So I had high hopes for yesterday’s #LondonBookshopCrawl and I wasn’t disappointed. I didn’t get neatly enough photos, but the hashtag on Twitter and Instagram is full  of people who did a much better job than me (and @mattdawhit’s Storify is great) Our plan was to meet in Foyles cafe at Charing Cross and then move on as a group of 23 around @ninjabookswap’s list of shops that were expecting us.
First… Orbital Comics.

Now, I’ve always had a fairly negative relationship with comics, having lived with a guy who told me I should be reading them instead of ‘books by dead Russian authors in prison for their political beliefs’. But I’ve mellowed recently and I do see the joy they bring other people. Not my thing, glad so many people love them, that makes me happy. I gather that it’s a wonderful store, and the layout was great for even a comic cretin like myself. I even bought myself a couple of bargain comics as souvenirs! Staff were friendly, everyone seemed happy.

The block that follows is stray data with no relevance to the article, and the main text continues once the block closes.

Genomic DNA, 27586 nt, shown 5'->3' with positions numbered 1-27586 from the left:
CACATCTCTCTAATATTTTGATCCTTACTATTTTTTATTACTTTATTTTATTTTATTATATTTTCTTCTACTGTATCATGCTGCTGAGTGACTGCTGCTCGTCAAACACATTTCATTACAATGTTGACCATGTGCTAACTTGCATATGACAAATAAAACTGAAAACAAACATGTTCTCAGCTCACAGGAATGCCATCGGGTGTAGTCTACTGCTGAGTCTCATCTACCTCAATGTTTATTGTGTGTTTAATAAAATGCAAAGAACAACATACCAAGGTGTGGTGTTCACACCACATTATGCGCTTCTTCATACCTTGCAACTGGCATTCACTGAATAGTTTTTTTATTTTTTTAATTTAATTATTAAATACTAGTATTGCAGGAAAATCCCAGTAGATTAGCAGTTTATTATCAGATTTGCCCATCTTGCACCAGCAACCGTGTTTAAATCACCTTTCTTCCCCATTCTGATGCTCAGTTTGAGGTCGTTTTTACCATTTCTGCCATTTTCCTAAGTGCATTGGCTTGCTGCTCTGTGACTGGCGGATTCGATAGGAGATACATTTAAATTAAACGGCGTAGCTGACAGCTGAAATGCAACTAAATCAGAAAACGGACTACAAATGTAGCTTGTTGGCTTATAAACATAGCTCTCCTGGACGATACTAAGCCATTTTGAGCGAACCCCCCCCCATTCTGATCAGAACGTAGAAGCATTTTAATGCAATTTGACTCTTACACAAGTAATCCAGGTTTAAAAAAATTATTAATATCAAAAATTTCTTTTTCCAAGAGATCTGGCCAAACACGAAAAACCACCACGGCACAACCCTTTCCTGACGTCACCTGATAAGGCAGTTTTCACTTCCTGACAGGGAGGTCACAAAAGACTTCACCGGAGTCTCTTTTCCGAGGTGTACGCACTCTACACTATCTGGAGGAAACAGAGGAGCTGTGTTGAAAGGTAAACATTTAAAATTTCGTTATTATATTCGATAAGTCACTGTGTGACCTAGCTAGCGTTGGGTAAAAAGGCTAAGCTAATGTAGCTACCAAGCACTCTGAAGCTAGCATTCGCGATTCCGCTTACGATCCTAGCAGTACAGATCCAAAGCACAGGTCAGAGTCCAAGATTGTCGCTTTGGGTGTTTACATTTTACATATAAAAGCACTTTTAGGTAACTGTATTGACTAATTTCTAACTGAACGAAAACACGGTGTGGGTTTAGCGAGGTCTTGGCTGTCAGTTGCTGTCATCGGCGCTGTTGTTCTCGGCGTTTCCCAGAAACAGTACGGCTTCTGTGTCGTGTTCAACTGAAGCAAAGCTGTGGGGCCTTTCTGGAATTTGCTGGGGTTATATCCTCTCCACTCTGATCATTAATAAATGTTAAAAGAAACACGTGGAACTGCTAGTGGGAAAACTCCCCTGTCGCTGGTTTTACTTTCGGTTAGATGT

I won’t show you the comics I bought as my flatmate has since inspected and shook his head sadly – they were more to do with Watchmen and less to so with Alan Moore – but they only cost me 25p.

Then on to… Any Amount of Books and Cecil Court!

I didn’t actually make it into Any Amount of Books, having spent too long wandering around Cecil Court but that place was incredible.


The gang, or part of it, surrounded by bookshops. Heaven!

I went in every shop for a nosey, but I was particularly enamoured with Peter Ellis, who sold me James Baldwin’s If Beale Street Could Talk. The shelves were lined with lovingly wrapped first editions and very well laid out. And, who I presume was Mr Ellis himself although I could be wrong, was a very welcoming man who happily, if somewhat confused, signed my piece of paper to say I’d bought a book there. Marchpane was another favourite, with an entire section dedicated to Alice in Wonderland.

And then there was Goldsboro Books, which broke my heart with it’s selection of first editions. So many of my favourites, so much more than I could hope to spend on books.



In fact the whole of Cecil Court has reignited my love for my favourites, particularly PG Wodehouse, who seems to be a collectible favourite.

Next… Lunch. A few of us stopped by Byron’s, predominantly because it was there, for burgers, fries and milkshakes. This vegetarian had a salad because there are only so many veggie burgers you can have in a lifetime.


Now on toPersephone Books!